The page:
Now we were given some free time. Our first task was to get some money. This proved to not be so

Drink time

easy. Aside from Australian mobile SIM cards not working in Cuba, Australian bank and credit cards don’t work either. This could have been a disaster but fortunately Anna had a Polish card. It worked fine. Dodged a bullet there.

It was pretty hot so we decided it would nice to have a feed and a drink. We found a likely looking bar; sat down and chose from the menu… and waited… and waited… and waited. We moved outside thinking we might be able to attract attention. Anna even button holed a waiter but there was no way they were going to serve us so we up stakes and moved to another bar. Here they were very friendly and had a pleasant menu. Mojito mmm. We ordered a couple of drinks. No rum. It is the period of mourning. We were mourning too. But they were very nice and refreshing anyway.

Paying respect

While we were eating our pizza, five people appeared wearing lettered t-shirts. My initial thought was that they were on the cadge but this did not prove to be the case. They were simply expressing their feelings.

After regrouping we continued our walk, heading to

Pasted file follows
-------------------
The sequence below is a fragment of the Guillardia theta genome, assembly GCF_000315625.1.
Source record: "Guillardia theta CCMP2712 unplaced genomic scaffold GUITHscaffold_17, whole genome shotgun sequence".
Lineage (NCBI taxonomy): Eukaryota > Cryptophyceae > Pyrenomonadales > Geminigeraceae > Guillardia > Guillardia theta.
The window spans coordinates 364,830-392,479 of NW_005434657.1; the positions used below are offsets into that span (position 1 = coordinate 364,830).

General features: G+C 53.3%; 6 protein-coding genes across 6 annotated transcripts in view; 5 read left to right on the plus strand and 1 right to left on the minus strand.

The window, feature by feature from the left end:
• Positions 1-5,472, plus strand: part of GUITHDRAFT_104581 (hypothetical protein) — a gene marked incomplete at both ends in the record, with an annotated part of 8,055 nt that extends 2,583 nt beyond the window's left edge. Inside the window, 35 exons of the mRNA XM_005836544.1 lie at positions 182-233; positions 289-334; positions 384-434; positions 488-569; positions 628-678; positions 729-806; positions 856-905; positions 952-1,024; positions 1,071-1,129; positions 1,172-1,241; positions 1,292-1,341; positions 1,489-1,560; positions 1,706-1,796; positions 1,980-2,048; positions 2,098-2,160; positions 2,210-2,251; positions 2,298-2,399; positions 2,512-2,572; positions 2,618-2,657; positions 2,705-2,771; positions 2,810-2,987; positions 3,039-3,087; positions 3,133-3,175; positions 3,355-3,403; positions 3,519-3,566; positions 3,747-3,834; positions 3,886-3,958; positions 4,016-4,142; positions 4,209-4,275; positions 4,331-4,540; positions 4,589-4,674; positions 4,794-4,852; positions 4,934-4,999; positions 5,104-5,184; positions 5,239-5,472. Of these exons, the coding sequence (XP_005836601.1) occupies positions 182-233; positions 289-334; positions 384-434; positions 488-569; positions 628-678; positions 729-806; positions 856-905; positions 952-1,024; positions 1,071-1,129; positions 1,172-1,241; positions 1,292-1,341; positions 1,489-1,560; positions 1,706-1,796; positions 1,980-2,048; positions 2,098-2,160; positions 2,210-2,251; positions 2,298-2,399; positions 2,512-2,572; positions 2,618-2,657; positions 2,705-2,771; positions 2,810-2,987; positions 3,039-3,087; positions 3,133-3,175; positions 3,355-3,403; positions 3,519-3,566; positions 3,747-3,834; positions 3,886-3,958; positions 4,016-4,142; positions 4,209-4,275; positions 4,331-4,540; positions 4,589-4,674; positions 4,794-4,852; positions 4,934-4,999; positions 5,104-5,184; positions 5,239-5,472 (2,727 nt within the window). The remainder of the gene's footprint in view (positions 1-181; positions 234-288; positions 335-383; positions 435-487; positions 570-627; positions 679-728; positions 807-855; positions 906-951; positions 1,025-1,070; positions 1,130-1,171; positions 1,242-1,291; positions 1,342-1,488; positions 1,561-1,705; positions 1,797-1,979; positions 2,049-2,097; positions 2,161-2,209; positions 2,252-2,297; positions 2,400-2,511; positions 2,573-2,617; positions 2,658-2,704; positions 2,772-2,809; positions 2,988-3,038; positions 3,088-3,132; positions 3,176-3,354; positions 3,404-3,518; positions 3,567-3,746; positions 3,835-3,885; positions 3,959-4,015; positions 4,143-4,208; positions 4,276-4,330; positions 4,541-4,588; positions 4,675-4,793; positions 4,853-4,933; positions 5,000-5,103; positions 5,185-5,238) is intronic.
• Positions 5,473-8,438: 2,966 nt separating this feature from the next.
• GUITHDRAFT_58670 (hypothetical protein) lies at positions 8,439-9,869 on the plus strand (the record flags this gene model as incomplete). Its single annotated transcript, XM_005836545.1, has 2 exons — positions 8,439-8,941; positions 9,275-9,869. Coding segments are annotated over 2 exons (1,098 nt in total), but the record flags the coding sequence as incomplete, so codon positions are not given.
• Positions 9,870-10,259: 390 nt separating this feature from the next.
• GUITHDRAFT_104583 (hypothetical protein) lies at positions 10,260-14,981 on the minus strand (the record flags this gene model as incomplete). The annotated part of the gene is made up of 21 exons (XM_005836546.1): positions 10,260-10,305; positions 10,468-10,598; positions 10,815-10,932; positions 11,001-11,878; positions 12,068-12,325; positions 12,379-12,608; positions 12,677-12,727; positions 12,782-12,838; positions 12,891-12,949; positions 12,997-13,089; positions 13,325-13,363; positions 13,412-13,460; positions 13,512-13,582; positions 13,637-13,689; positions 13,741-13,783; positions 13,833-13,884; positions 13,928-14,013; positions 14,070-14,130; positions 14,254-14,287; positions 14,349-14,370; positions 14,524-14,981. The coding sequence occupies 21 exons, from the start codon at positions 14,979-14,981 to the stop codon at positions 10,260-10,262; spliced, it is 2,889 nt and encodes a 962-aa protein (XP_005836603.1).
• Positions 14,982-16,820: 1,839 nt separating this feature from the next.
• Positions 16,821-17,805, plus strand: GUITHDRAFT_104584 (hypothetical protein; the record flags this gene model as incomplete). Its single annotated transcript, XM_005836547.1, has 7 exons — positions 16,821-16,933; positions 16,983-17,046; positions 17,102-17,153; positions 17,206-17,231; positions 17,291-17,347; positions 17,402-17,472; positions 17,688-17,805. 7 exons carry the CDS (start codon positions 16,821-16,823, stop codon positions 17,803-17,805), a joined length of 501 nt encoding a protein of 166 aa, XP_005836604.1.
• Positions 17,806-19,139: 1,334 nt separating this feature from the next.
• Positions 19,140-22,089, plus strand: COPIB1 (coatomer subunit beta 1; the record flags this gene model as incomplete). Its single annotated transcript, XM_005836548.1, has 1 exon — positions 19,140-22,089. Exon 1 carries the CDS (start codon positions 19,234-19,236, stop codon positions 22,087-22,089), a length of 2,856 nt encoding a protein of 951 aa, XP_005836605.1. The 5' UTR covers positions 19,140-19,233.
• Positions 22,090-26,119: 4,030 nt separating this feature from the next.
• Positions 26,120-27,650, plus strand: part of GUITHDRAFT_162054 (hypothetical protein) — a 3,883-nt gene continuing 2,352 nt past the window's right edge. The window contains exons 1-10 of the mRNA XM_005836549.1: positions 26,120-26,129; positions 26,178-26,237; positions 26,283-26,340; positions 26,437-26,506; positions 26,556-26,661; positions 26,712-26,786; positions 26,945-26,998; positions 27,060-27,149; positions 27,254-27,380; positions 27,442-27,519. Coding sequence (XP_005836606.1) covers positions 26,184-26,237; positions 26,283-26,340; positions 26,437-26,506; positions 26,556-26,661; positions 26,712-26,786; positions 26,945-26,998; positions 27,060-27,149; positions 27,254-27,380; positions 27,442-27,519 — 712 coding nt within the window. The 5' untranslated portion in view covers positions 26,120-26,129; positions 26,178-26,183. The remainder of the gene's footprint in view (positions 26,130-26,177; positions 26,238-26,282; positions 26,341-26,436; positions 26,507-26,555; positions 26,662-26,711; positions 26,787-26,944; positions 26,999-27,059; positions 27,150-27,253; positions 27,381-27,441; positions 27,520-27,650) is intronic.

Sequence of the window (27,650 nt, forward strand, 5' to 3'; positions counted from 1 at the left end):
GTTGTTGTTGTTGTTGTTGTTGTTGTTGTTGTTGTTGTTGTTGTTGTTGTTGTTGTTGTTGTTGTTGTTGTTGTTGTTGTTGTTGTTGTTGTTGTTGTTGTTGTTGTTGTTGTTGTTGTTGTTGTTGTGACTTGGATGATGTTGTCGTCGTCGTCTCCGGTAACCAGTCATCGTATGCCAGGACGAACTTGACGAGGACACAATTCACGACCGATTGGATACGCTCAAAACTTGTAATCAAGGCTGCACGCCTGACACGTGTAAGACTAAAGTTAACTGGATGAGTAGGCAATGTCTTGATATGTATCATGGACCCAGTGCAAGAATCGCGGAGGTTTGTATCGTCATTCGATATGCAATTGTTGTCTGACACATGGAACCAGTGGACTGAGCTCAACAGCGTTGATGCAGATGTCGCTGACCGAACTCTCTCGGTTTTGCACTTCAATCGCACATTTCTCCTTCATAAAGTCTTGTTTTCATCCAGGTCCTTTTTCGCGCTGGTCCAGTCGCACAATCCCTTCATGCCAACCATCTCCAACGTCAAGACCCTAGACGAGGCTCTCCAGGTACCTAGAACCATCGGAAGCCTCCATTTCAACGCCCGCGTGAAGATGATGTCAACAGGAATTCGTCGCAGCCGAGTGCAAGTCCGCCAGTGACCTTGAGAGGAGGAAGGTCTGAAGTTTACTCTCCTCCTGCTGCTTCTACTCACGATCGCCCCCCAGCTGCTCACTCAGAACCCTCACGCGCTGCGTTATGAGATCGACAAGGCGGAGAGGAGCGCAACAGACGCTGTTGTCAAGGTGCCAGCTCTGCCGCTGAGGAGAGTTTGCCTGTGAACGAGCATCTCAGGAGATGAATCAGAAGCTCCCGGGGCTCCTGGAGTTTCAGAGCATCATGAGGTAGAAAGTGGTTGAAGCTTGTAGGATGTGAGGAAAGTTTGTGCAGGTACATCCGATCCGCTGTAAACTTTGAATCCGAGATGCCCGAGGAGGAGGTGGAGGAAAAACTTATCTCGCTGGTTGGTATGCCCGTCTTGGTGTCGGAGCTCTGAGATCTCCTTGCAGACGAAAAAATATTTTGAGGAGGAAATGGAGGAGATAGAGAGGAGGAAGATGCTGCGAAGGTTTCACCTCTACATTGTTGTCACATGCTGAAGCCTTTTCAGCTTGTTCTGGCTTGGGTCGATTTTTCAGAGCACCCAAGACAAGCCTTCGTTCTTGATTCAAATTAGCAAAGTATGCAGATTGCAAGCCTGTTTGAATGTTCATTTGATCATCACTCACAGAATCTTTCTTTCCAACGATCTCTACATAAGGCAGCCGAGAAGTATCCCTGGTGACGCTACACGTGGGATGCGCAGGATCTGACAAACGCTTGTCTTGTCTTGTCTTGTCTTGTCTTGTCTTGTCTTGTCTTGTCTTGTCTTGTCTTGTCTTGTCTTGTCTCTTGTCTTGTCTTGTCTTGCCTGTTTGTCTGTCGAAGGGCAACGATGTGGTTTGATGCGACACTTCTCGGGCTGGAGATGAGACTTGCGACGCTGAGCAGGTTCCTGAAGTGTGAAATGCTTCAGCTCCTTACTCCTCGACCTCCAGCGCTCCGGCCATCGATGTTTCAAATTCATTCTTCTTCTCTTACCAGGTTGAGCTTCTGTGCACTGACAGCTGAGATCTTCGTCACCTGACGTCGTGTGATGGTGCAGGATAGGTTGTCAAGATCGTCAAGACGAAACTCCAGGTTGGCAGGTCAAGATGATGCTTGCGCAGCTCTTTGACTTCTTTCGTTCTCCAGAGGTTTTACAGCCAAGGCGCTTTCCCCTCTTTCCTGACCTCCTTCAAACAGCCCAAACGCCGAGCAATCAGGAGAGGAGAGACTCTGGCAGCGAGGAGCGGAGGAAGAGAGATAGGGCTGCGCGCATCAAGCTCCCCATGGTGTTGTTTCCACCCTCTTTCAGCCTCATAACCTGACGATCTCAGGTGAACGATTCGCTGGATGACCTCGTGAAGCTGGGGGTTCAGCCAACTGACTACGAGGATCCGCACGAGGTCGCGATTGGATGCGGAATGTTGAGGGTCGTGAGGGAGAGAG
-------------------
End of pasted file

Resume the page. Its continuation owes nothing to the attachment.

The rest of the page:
Parque Central which is a small park where old cars do laps for tourists. Opposite is the domed Capitolio Nacional de Cuba and the resplendent opera house, Gran Teatro de La Habana.

Gran Teatro de La Habana

Our guides took us down Paseo del Prado which is reminiscent of

Capitolio Nacional de Cuba

the Las

Paseo del Prado

Ramblas in Barcelona. To gain access one needs to cross a very busy and very wide road with innumerable traffic lights. I was following along like a sheep, mostly looking into my camera view finder when Anna screamed. I was walking against a red light and into a tsunami of traffic. I made it back to the footpath, just.

Bordering the street that parallels Paseo del Prado are

Memorial Granma

huge and beautiful buildings. Most of them are being restored but their elegance was evident. When the work is finished this will be a very special place.

Continuing on we came to Memorial Granma. Granma is the small launch that brought Fidel Castro and his men back to Cuba to begin the revolution. It is preserved in a glass room in the middle of the park guarded by armed soldiers. The park around the yacht is filled with military curios: tanks, jeeps, the delivery truck used in the 1957 assault on the Palacio

Presidencial, and an aeroplane turbine, allegedly

Museum of the Revolution

from a U-2 spy plane downed during the 1962 Cuban Missile Crisis. Our walk then took us to

Fort Morro

the presidential palace which is now the museum of the revolution. We finished up on the banks of the banks of the Almendares River looking out to the Morro Castle which guards the entrance to the harbour.